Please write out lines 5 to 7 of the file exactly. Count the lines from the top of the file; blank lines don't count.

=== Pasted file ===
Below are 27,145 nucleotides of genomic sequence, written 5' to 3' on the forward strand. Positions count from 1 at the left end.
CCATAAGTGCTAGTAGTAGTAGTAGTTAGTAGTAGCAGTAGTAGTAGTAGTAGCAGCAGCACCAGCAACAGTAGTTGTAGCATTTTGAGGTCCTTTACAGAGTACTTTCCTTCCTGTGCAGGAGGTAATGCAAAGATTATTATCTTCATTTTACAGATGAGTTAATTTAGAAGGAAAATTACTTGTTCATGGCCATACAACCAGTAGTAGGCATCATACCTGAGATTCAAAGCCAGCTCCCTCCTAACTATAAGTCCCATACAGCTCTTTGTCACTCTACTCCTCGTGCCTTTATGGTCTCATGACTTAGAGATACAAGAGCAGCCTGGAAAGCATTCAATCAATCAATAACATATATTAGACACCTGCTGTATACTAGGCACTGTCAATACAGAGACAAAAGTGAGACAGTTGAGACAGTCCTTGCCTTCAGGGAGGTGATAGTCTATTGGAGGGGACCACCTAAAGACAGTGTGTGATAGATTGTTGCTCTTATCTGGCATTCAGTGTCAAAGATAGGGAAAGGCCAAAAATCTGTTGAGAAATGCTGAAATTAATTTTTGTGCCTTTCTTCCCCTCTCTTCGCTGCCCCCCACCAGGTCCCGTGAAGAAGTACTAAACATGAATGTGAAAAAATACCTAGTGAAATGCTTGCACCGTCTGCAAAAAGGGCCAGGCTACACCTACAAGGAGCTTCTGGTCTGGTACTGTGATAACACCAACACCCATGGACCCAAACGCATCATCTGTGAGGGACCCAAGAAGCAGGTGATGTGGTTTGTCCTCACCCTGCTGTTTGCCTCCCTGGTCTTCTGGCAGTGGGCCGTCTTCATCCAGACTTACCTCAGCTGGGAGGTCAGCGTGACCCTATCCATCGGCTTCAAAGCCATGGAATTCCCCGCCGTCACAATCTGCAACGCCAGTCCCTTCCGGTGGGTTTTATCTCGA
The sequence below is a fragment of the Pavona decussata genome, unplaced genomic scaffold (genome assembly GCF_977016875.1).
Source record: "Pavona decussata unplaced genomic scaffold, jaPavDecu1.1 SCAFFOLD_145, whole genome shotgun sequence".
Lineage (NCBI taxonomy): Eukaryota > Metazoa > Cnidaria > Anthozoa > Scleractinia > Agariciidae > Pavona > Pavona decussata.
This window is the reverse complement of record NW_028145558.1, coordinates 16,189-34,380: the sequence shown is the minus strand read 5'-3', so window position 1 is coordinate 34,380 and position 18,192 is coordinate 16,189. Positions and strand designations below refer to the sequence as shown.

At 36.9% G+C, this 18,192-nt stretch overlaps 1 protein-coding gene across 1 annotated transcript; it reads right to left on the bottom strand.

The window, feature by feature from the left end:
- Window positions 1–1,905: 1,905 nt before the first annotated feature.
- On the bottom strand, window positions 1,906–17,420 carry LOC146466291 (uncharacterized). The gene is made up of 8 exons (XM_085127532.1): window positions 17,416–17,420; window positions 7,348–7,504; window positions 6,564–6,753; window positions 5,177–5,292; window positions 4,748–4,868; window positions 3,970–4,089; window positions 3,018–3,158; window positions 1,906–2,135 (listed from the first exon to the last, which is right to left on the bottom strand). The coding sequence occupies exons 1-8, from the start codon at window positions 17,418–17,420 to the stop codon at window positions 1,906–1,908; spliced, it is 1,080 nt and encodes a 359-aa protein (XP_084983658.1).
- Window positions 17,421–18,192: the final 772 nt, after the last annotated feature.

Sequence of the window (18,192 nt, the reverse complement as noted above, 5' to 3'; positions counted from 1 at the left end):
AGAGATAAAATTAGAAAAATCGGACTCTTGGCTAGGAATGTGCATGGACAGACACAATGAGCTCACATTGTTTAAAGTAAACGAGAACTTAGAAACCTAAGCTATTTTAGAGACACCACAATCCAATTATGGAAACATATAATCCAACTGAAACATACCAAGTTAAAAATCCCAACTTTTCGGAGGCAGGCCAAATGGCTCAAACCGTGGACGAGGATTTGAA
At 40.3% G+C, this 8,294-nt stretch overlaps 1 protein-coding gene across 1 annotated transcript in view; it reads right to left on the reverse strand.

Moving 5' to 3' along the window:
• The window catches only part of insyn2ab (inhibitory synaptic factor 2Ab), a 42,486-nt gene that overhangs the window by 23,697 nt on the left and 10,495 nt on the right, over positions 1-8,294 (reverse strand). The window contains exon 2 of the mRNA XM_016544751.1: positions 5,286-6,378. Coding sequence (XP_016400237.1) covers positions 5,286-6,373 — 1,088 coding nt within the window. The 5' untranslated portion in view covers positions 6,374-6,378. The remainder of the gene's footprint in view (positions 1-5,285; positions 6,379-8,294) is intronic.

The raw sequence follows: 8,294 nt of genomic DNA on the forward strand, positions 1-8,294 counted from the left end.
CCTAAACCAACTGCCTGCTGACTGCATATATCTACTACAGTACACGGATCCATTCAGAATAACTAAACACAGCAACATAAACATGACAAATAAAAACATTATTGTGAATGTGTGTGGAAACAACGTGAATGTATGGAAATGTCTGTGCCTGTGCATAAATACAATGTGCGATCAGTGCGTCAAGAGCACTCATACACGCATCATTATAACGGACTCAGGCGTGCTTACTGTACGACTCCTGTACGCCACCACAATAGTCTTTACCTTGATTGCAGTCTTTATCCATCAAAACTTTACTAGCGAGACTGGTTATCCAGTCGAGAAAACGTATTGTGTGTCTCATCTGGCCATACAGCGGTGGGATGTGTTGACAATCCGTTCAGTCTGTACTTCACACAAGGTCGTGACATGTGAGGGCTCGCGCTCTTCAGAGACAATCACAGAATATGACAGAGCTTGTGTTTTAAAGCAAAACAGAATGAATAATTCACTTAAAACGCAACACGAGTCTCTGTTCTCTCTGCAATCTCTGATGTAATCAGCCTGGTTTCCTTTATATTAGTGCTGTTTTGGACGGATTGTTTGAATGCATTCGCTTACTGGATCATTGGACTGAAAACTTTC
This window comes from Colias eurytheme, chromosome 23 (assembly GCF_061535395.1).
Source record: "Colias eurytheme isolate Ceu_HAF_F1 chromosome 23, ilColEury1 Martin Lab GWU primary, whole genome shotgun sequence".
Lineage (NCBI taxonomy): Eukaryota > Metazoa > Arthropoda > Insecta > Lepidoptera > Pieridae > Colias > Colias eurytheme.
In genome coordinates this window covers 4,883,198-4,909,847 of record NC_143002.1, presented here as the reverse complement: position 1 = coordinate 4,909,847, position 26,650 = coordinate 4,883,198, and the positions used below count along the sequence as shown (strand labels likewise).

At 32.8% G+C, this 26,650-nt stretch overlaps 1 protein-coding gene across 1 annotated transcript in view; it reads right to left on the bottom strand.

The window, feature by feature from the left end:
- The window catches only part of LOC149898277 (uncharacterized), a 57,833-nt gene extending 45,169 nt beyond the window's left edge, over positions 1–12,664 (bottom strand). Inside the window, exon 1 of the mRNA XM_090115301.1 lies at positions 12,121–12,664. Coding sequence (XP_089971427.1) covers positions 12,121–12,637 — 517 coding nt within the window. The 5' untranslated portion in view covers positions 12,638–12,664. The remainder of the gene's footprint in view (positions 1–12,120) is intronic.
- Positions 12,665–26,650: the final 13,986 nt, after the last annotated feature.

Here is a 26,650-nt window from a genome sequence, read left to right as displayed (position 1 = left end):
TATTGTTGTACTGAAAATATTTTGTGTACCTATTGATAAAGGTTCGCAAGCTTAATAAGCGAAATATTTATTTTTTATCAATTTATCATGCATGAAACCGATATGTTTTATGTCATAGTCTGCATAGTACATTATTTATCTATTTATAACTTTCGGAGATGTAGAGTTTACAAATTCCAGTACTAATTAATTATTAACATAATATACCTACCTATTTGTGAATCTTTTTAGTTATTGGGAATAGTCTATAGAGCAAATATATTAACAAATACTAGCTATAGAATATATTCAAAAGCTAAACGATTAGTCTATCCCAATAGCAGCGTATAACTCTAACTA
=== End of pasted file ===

Lineage (NCBI taxonomy): Eukaryota > Metazoa > Cnidaria > Anthozoa > Scleractinia > Agariciidae > Pavona > Pavona decussata.
This window is the reverse complement of record NW_028145558.1, coordinates 16,189-34,380: the sequence shown is the minus strand read 5'-3', so window position 1 is coordinate 34,380 and position 18,192 is coordinate 16,189. Positions and strand designations below refer to the sequence as shown.

At 36.9% G+C, this 18,192-nt stretch overlaps 1 protein-coding gene across 1 annotated transcript; it reads right to left on the bottom strand.